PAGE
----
Contact with foreign nationals is one of the top reasons that security clearances are denied, suspended, or revoked. The concern agencies have is whether there is anything about your contact that could lead you to compromise classified information.
However, not all contact with foreign nationals will be an issue. If you have contact with foreign nationals, the employers will look at whether the contact is close and continuing, and whether or not the foreign national is someone with whom you are bound to by loyalty, affection, and/or obligation.
Essentially, the employer wants to determine if your loyalty to the foreign national is stronger than your loyalty to the United States and your obligation to safeguard classified information.
Several conditions the employer will evaluate:
1. The nature of your relationship with the foreign national
2. How often and in what manner you have contact with the foreign national
3. Whether or not that individual is aware of your security clearance
4. Whether or not that individual currently or previously worked for a foreign government, foreign intelligence, or foreign law enforcement agency
Additionally, the employer will consider the identity of the country in which the foreign national has citizenship and resides. The reason for this is to ascertain whether the foreign country is known to target United States citizens to obtain classified information or is associated with a risk of terrorism.
Individuals who reside in countries with poor human rights and/or terrorist activities are at risk of being wrongfully detained or imprisoned. Should this happen to one of your contacts in a foreign country, the employer is concerned that you may be willing to disclose protected information to that foreign country’s agency in an effort to help your foreign national contact.
Conditions that mitigate contact with foreign nationals include showing:
- Contact is minimal and infrequent (and therefore you have no sense of loyalty, affection, or obligation to the foreign national)
- The foreign national does not work for a foreign government, foreign law enforcement, or foreign intelligence agency, and therefore has no interest in obtaining classified information from you
- The country in which the foreign national has citizenship and resides is an ally to the United States
Additionally, you will want to be able to persuade the agency that your loyalties and ties to the United States are stronger than any alleged loyalty you have to a foreign national. Ways to show this include:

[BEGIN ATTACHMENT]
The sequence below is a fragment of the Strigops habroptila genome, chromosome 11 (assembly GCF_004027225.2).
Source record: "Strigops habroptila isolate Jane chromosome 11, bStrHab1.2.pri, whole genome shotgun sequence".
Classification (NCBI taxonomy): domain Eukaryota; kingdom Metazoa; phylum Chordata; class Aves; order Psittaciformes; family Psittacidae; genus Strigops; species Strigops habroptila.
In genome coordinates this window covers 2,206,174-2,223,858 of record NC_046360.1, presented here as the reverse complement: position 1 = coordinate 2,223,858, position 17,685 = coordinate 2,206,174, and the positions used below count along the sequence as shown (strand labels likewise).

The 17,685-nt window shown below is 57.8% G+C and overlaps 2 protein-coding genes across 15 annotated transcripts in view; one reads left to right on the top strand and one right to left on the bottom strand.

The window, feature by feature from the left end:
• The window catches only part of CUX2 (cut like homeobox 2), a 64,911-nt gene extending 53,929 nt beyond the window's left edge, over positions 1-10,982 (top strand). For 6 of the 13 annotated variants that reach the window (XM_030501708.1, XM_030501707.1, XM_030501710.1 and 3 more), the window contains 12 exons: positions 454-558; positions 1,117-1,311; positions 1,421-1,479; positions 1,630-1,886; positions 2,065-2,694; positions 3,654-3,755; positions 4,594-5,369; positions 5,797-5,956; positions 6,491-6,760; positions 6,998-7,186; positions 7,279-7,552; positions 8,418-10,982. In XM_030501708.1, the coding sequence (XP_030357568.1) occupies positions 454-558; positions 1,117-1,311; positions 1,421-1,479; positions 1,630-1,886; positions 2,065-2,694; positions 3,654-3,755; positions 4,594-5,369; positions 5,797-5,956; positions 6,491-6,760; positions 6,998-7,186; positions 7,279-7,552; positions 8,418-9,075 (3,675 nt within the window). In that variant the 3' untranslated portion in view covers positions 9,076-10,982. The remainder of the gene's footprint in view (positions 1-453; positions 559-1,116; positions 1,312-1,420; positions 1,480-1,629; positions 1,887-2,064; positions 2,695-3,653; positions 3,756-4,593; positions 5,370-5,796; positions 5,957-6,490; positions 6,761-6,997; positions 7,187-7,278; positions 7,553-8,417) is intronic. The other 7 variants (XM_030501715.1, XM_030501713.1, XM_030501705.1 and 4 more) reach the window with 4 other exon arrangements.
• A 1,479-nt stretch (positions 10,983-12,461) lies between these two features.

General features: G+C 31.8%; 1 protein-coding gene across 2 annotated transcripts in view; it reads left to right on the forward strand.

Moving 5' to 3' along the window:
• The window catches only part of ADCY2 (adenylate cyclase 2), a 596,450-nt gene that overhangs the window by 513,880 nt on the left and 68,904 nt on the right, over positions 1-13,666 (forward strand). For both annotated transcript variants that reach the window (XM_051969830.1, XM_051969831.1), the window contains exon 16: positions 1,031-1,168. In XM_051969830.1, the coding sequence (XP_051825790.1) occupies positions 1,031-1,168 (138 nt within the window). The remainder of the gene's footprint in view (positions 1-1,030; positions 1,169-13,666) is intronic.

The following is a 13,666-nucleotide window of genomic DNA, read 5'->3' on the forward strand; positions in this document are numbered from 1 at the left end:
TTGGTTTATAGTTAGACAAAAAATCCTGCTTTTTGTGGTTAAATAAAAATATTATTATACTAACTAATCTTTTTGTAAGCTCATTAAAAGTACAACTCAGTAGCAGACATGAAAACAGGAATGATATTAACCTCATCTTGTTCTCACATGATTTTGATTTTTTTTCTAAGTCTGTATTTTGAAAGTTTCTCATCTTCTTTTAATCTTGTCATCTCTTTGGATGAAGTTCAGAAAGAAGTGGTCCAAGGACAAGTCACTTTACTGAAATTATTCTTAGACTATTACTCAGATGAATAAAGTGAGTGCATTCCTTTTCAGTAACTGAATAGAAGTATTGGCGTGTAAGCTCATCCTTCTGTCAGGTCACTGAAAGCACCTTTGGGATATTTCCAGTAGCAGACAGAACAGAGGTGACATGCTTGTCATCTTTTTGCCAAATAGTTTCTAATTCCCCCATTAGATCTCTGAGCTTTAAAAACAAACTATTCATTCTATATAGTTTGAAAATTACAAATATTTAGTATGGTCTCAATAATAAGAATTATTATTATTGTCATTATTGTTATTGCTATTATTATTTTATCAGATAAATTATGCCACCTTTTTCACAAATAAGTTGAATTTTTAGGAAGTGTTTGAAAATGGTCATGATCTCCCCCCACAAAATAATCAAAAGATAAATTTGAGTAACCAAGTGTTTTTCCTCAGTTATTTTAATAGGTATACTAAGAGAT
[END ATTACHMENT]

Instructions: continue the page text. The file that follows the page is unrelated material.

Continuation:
- Length of time as a U.S. citizen (if you were not born in the United States)
- Length of time residing in the United States
- Employment in the United States, and more specifically with the U.S. government, U.S. military, or U.S. Government contractors
- Attendance of college institutions in the United States
- Immediate family in the United States
- Assets in the United States, to include retirement savings and/or ownership of a home
Foreign Financial Interests
In addition to your contact with foreign nationals, the agency will examine whether you have a substantial business, financial, or property interest in a foreign country. If you have a business relationship with a foreign national, own a foreign business, or own foreign property, the agency will be concerned that you are at a heightened risk of foreign influence or exploitation. If this circumstance applies to you, the agency will want to determine:
- The amount of your assets in the foreign country
- How reliant you are on these assets for your overall financial situation
If you do have a financial interest in a foreign country, and if it is coupled with contact with foreign nationals, you may want to consider selling those assets to minimize any concerns the agency has regarding your loyalties.
Notify Your FSO of Any Contact
Finally, if you already maintain a security clearance, and if you develop contact with foreign nationals, you must report this prior to your next updated security clearance. If you fail to do so, the agency may imply that you intentionally failed to disclose this contact as required and that you therefore have divided loyalties.
Greg Rinckey is the Managing Partner of Tully Rinckey PLLC, one of the largest federal sector employment law firms in the country. Greg is a recognized leader in the military and federal employment law sectors. Nicole Smith, Tully Rinckey Associate, represents government employees and contractors in a wide range of security clearance matters, with a concentration on application and interview counseling. Nicole spent nine years as a national security background investigator. Follow Tully Rinckey on Twitter @FedLawSource